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Study Finds Oil From Deepwater Horizon Spill Could Reach East coast

Jun 3, 2010 | Parker Waichman LLP

The Deepwater Horizon oil spill has already polluted more than 100 miles of the Louisiana coastline, and has started coming ashore in Alabama and Mississippi. It is highly likely that the slick will hit beaches on the Florida panhandle this week.

But could the oil spill reach even further, possibly into the Atlantic Ocean? According to a group of government scientists, their computer model points to such a possibility.

Since the Deepwater Horizon oil rig exploded Gulf of Mexico over a month ago, oil has gushed from the undersea well at an estimated rate of 800,000 gallons per day. So far, the growing slick has stayed in the Gulf, but that could change, according to the model, which was developed National Center for Atmospheric Research (NCAR).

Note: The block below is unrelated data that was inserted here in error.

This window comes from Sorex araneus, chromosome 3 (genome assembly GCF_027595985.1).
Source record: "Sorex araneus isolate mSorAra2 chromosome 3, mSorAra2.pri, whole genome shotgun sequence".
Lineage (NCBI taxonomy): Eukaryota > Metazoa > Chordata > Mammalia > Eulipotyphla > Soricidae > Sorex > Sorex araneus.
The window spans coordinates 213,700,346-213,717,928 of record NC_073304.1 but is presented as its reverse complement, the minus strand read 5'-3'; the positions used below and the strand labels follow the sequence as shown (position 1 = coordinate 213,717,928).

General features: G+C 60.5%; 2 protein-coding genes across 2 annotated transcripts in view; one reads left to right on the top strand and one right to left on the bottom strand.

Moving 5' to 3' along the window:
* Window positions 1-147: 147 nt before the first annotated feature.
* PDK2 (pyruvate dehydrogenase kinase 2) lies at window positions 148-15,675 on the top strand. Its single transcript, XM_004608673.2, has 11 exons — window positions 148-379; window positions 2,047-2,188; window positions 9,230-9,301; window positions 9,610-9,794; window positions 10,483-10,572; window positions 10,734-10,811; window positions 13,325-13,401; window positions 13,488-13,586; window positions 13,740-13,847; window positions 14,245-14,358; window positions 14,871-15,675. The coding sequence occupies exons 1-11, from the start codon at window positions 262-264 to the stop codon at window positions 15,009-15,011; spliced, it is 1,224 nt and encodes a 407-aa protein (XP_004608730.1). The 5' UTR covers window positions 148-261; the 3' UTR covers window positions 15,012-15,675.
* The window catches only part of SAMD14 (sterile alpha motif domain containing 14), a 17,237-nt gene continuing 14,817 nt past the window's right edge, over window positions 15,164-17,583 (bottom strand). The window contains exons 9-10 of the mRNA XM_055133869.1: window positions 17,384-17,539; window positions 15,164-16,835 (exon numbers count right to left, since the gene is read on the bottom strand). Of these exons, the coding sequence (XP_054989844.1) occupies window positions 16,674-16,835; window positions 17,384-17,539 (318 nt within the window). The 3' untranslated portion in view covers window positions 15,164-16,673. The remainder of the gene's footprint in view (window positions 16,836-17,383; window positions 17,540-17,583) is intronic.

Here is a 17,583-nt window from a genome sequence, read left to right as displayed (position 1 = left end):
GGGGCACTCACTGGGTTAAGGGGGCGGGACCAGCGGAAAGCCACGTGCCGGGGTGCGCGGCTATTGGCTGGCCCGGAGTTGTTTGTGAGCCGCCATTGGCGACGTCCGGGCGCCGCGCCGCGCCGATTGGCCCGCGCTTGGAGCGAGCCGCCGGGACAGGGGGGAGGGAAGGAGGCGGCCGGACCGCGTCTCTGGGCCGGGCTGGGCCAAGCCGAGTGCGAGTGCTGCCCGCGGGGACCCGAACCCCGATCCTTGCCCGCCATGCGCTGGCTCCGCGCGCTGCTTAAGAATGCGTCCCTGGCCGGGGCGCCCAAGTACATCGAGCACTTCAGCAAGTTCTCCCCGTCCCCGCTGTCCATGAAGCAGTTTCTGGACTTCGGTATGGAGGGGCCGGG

The agency’s computer model found that if the slick makes it into Gulf Loop Current, it is likely to reach Florida’s Atlantic coast within weeks. It can then move north as far as about Cape Hatteras, North Carolina, with the Gulf Stream, before turning east. Once the oil is in the Loop Current, it will travel about 40 miles per day. In the Atlantic’s Gulf Stream, it can travel about 100 miles per day.

Whether the oil will be a thin film on the surface or mostly subsurface due to mixing in the uppermost region of the ocean is not known.

NCAR released six model simulations today, all of which have different Loop Current characteristics, and provide slightly different scenarios of how the oil might be dispersed. The simulations all bring the oil to south Florida and then up the East Coast. However, the timing of the oil’s movement differs significantly depending on the configuration of the Loop Current, the statement said.

NCAR stressed that the course plotted by the model is only a prediction, not a forecast. It did not account for regional weather conditions or other factors that would impact the movement of the slick.

Additional model studies are currently under way, looking further out in time, that will indicate what might happen to the oil in the Atlantic, NCAR said.


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